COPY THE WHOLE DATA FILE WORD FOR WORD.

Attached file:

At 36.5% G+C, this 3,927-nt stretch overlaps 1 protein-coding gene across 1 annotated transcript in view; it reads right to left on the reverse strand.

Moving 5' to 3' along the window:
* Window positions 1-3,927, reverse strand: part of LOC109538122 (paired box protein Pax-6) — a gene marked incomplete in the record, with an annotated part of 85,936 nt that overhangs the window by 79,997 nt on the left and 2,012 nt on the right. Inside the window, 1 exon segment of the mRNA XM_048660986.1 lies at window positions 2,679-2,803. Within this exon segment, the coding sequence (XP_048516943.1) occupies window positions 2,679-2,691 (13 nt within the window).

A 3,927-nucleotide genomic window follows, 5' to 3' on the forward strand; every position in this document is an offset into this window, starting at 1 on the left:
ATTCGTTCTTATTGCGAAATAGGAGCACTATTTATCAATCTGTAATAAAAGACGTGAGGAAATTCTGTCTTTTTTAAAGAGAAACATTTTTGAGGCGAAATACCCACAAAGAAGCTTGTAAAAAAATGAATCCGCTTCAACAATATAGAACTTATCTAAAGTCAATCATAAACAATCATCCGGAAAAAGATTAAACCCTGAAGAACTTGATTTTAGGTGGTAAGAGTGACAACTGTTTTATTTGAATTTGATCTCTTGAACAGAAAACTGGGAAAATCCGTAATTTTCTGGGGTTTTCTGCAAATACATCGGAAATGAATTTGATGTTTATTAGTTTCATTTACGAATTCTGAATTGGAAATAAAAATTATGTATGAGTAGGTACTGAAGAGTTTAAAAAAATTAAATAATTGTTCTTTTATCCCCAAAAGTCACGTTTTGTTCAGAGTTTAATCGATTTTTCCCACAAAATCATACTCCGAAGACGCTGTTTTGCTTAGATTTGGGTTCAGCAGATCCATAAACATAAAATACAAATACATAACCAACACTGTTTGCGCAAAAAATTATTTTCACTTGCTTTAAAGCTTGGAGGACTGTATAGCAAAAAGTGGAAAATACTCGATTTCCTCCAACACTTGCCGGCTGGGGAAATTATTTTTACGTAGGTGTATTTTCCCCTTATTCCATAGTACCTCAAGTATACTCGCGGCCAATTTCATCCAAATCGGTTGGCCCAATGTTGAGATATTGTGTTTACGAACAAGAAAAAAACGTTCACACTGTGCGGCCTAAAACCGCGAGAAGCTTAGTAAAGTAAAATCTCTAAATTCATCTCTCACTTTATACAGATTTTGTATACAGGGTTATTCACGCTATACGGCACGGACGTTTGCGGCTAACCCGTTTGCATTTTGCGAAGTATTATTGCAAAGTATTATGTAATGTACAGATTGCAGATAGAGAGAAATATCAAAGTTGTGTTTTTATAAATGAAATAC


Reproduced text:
At 36.5% G+C, this 3,927-nt stretch overlaps 1 protein-coding gene across 1 annotated transcript in view; it reads right to left on the reverse strand.

Moving 5' to 3' along the window:
* Window positions 1-3,927, reverse strand: part of LOC109538122 (paired box protein Pax-6) — a gene marked incomplete in the record, with an annotated part of 85,936 nt that overhangs the window by 79,997 nt on the left and 2,012 nt on the right. Inside the window, 1 exon segment of the mRNA XM_048660986.1 lies at window positions 2,679-2,803. Within this exon segment, the coding sequence (XP_048516943.1) occupies window positions 2,679-2,691 (13 nt within the window).

A 3,927-nucleotide genomic window follows, 5' to 3' on the forward strand; every position in this document is an offset into this window, starting at 1 on the left:
ATTCGTTCTTATTGCGAAATAGGAGCACTATTTATCAATCTGTAATAAAAGACGTGAGGAAATTCTGTCTTTTTTAAAGAGAAACATTTTTGAGGCGAAATACCCACAAAGAAGCTTGTAAAAAAATGAATCCGCTTCAACAATATAGAACTTATCTAAAGTCAATCATAAACAATCATCCGGAAAAAGATTAAACCCTGAAGAACTTGATTTTAGGTGGTAAGAGTGACAACTGTTTTATTTGAATTTGATCTCTTGAACAGAAAACTGGGAAAATCCGTAATTTTCTGGGGTTTTCTGCAAATACATCGGAAATGAATTTGATGTTTATTAGTTTCATTTACGAATTCTGAATTGGAAATAAAAATTATGTATGAGTAGGTACTGAAGAGTTTAAAAAAATTAAATAATTGTTCTTTTATCCCCAAAAGTCACGTTTTGTTCAGAGTTTAATCGATTTTTCCCACAAAATCATACTCCGAAGACGCTGTTTTGCTTAGATTTGGGTTCAGCAGATCCATAAACATAAAATACAAATACATAACCAACACTGTTTGCGCAAAAAATTATTTTCACTTGCTTTAAAGCTTGGAGGACTGTATAGCAAAAAGTGGAAAATACTCGATTTCCTCCAACACTTGCCGGCTGGGGAAATTATTTTTACGTAGGTGTATTTTCCCCTTATTCCATAGTACCTCAAGTATACTCGCGGCCAATTTCATCCAAATCGGTTGGCCCAATGTTGAGATATTGTGTTTACGAACAAGAAAAAAACGTTCACACTGTGCGGCCTAAAACCGCGAGAAGCTTAGTAAAGTAAAATCTCTAAATTCATCTCTCACTTTATACAGATTTTGTATACAGGGTTATTCACGCTATACGGCACGGACGTTTGCGGCTAACCCGTTTGCATTTTGCGAAGTATTATTGCAAAGTATTATGTAATGTACAGATTGCAGATAGAGAGAAATATCAAAGTTGTGTTTTTATAAATGAAATAC